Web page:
When it comes to topwaters however, we needs to go the other way as here it is better to use monofilament lines for their flotation or at least their slow-sinking properties. Braid is also used by some for this reason.

2.Too long since replacement: Mono is particularly susceptible to the environment - UV damage sets in and the whole soaking/drying cycle also has an affect. The telltale signs that the line is getting on, are that it dries out and becomes stiffer and so loses some of it’s good casting and handling characteristics. The line also loses its lustre and breaks inexplicably. It would be unfair, though to criticise this line when it is replaced with fresh line of a different make and it subsequently delivers a better performance.

3.Casting overwinds also causes damage, as the friction at the “nests” can burn little white marks into the line, considerably weakening it. The kinks that are created affect casting.

4. Some other “line killers”are line twist, which is the bane of spinning reels, and incorrect spooling, which is a related topic.

5.Diameters vary in relation to test strength amongst the brands. Someone will be over the moon about how strong their 15lb line is, only to find it being way thicker than the norm, which will have a negative impact on its presentation, visibility and casting characteristics. I always choose line not on test, but rather on diameter( hoping of course that it is correctly stated). For instance, I prefer to pitch jigs and Texas rigs with line that is .40 or .41mm. If I spool up with Bass Pro Shop’s XPS Fluoro, it will be 20lb test, but if I go for Trilene 100% Fluoro, it will be 18lb. On my spinnerbait rod I prefer fluorocarbon to be .36 to .38mm. Here the XPS will be 17lb test while Gamma will be 14lb test. This is oversimplified as a little more thinking than that goes into it, but serves merely to offer examples of how I approach the line diameter issue.

6. Beware too, of manufacturer’s claims stated on the packaging. Many state quite boldly that their product is “low memory, high abrasion resistance” or “low memory” could be substituted with “limp”. In the case of monofilament, it has to be either one or the other. Co-polymer technology has definitely closed the gap considerably, but the fact remains: if a line is manufactured to have “high” qualities on the one front, it is poor on the other. I have bought a new co-polymer brand by one of the most reputed German line manufactures that stated those claims. I spooled my spinnerbait reel with it and had to cut off four feet of it every few hours as it abraded very quickly. They did get one part right though, as it cast well. I stripped it off and reverted to a soft fluorocarbon for that application as I needed more abrasion resistance.

Now don’t misunderstand me- I’m not accusing these corporations of misrepresentation. It’s more a case of there being no international standardisation of terms in order to give every line a rating on certain characteristics.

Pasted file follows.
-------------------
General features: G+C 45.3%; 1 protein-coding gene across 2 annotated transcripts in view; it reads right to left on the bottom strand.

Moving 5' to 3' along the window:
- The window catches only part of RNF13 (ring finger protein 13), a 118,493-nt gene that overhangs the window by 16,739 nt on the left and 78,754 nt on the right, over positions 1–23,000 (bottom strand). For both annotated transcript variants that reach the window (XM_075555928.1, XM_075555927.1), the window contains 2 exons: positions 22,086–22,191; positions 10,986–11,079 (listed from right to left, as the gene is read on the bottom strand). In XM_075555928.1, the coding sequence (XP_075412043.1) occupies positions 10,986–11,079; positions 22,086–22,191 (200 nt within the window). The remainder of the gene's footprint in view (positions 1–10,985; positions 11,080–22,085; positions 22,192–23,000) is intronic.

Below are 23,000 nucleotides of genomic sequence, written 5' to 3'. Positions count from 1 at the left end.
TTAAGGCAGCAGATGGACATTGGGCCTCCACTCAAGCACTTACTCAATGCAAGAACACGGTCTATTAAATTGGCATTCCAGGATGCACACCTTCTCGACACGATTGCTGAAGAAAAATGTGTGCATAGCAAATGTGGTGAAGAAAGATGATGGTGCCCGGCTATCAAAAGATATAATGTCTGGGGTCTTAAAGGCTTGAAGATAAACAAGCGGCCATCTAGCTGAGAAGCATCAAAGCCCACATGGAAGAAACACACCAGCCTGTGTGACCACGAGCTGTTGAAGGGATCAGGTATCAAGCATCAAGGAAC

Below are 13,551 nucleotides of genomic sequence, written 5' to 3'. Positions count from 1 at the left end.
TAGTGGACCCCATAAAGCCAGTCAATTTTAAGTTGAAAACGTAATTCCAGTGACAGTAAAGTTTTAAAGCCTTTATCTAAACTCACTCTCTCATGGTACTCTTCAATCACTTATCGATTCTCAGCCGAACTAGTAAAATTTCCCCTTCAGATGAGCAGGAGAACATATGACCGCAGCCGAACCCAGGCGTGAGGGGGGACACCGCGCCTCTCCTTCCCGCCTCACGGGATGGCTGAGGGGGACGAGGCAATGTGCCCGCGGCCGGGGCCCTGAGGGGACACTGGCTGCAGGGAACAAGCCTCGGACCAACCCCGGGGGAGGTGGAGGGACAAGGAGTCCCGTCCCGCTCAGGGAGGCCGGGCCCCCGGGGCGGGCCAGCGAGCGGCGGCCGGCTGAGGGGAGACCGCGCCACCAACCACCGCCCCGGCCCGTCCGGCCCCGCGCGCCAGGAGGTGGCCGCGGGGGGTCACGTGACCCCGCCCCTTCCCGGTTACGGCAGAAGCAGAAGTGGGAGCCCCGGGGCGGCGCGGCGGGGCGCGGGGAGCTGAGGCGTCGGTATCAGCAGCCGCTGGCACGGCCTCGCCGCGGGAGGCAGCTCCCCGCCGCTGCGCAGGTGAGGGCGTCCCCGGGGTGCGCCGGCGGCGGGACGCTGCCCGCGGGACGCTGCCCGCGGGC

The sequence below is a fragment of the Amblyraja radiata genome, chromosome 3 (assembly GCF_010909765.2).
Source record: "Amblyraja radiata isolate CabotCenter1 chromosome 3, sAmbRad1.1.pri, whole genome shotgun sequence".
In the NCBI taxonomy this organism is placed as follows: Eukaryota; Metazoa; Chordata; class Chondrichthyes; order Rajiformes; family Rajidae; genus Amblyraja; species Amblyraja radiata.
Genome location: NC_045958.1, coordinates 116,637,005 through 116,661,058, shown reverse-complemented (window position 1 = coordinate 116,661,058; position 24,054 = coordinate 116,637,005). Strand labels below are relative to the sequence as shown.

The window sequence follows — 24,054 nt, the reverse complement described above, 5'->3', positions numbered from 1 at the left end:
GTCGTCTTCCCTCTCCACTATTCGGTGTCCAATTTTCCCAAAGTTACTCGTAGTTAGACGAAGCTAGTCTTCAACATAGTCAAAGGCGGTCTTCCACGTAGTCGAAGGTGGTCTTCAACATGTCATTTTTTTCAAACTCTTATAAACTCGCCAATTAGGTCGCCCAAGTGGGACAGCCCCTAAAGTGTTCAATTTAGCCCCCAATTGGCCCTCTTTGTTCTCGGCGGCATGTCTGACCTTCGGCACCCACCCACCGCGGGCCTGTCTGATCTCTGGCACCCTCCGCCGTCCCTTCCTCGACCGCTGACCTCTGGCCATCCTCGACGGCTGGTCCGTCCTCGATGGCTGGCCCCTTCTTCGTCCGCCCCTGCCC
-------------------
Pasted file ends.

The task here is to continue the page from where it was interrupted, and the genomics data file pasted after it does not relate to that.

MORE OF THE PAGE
For instance, if they standardised a test for abrasion resistance the parameters could be something as follows: the line needs to be soaked for an hour, then it needs to be rubbed over an emory board of a set type, at a set pressure. Testers then rate the line, say, on a scale of one to ten. Other industries do this kind of thing- on electrical appliances for instance, the voltages and wattages are indicated, being standardised means of measurement.

Recommendation

With line choice often being an emotional issue, these recommendation can at least help with the more logical, possibly mundane, side of it.

Readers who are still in doubt, should arm themselves with information such as contained in this article. Then analyze every technique they use and what is required of the line they would use for that technique. Now buy a product for that specific technique that appears to have the required characteristics. It may be that several brands may have to be bought in succession in order to personally evaluate them by way of comparing the “feel” while fishing.

Keep in mind that any new types of line used for the first time will feel “weird”, for example when using fluorocarbon for the first time. One should probably use the same line for months in order to make a proper decision.

The questions that need to be answered are : “how should the line aid me in catching the bass when using this specific technique?” In other words: how far am I going to cast the lure, how thin should the line be (thinner means more bites while thicker is better insurance when hooking that “fish of a lifetime”). How important is sensitivity? Also whether the line is going to be rubbing against anything, so too whether the lure will be penetrating heavy cover as with flipping, or in relatively open water as in the case of weightless?

Then it makes a difference whether it is a moving lure like spinnerbaits or crankbaits or bottom dragging. Also where and through what it will be passing? Another factor is the weight of the lure itself- heavy line hampers presentation of very light lures. Example: A spinnerbait, being snagless, could be pulled through gnarly cover and that requires abrasion resistance. By contrast a hard jerkbait is highly allergic to heavy cover - abrasion resistance is therefore not required and a limper line will do.

Furthermore, it depends, rod by rod, whether you are dealing with one of your specialist applications that you keep a dedicated rod for. If not, you should find a nice “middle of the road” line for that rod, one that can accommodate all the lures you throw with it. For example I regard cranking as one of my specialities, so I have a dedicated rig just for that. But it is so specialized I can barely use it for anything else as the rod is too limber and the reel too slow.

There are other hard lures, though, that I enjoy using but will usually only throw for short sessions. They also require a specialized rod and line, but, fishing mostly from my inflatable bass boats, I can hardly have one rod each for poppers, spooks, lipless cranks and hard jerkbaits! Instead I only keep a 6’6” medium rod with a 6.3:1 reel loaded with .35 or .36 co-polymer line, usually with a speedclip to expedite lure changes (not for topwaters, though, as they weigh the nose down). The choice of line was honed through trial and error over the years.

There will be times when one will be forced to use a line that is not entirely suitable for a technique. In my case with the inflatables, this happens when I fish buzzbaits. Here I often fish them using my pitching rod spooled with fluorocarbon. By now it should be clear that fluoro is unsuitable for topwaters, so I try to compensate for the fast sink-rate of fluoro by mainly throwing the double-bladed variety of buzzbait that stays up better.

A further recommendation is to inspect a length of the line before buying it. You can feel the hardness or limpness. Stretch a piece with your hands. If you need a sensitive line it should not stretch easily. Do it by way of comparison, as all lines with the exception of braid do stretch.

Initially it might help to look to manufacturers who offer a wide range. They tend to have the ranges needed to cover the different requirements of fishermen and makes it easier to decide which line goes with which technique.